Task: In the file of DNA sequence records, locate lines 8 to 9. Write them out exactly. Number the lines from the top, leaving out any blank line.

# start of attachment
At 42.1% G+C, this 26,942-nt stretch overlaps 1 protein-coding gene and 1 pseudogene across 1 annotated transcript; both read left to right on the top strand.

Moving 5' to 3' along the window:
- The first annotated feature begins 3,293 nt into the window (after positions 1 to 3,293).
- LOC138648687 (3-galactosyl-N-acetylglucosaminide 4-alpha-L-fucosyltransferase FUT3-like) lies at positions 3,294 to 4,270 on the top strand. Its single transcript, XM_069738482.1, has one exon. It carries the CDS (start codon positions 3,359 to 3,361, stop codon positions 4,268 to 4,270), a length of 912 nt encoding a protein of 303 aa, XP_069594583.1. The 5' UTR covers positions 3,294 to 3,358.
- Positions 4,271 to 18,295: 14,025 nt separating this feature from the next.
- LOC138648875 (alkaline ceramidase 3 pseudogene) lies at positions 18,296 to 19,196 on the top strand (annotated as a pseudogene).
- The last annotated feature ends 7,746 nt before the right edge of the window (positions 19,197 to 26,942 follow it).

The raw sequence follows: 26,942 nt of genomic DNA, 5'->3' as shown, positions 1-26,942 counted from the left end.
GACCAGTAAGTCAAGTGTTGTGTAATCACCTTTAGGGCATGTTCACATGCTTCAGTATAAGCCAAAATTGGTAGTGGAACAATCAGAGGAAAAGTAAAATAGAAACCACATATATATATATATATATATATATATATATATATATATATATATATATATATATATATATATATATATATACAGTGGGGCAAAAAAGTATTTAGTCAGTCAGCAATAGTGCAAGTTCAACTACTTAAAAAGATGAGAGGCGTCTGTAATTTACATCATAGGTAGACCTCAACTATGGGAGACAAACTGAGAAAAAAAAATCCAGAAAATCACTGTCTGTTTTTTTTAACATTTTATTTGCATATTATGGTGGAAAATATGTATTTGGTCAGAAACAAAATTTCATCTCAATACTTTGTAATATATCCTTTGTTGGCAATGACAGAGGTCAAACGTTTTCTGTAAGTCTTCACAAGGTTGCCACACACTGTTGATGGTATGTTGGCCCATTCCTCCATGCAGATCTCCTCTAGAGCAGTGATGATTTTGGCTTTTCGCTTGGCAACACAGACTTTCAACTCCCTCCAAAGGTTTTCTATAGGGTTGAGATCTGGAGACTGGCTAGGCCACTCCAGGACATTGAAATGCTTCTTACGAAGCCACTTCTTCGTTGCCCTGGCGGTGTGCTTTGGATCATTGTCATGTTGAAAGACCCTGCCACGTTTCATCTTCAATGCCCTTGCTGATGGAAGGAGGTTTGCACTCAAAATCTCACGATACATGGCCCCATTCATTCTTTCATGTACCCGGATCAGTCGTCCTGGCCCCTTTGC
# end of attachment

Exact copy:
The raw sequence follows: 26,942 nt of genomic DNA, 5'->3' as shown, positions 1-26,942 counted from the left end.
GACCAGTAAGTCAAGTGTTGTGTAATCACCTTTAGGGCATGTTCACATGCTTCAGTATAAGCCAAAATTGGTAGTGGAACAATCAGAGGAAAAGTAAAATAGAAACCACATATATATATATATATATATATATATATATATATATATATATATATATATATATATATATATATATATATACAGTGGGGCAAAAAAGTATTTAGTCAGTCAGCAATAGTGCAAGTTCAACTACTTAAAAAGATGAGAGGCGTCTGTAATTTACATCATAGGTAGACCTCAACTATGGGAGACAAACTGAGAAAAAAAAATCCAGAAAATCACTGTCTGTTTTTTTTAACATTTTATTTGCATATTATGGTGGAAAATATGTATTTGGTCAGAAACAAAATTTCATCTCAATACTTTGTAATATATCCTTTGTTGGCAATGACAGAGGTCAAACGTTTTCTGTAAGTCTTCACAAGGTTGCCACACACTGTTGATGGTATGTTGGCCCATTCCTCCATGCAGATCTCCTCTAGAGCAGTGATGATTTTGGCTTTTCGCTTGGCAACACAGACTTTCAACTCCCTCCAAAGGTTTTCTATAGGGTTGAGATCTGGAGACTGGCTAGGCCACTCCAGGACATTGAAATGCTTCTTACGAAGCCACTTCTTCGTTGCCCTGGCGGTGTGCTTTGGATCATTGTCATGTTGAAAGACCCTGCCACGTTTCATCTTCAATGCCCTTGCTGATGGAAGGAGGTTTGCACTCAAAATCTCACGATACATGGCCCCATTCATTCTTTCATGTACCCGGATCAGTCGTCCTGGCCCCTTTGC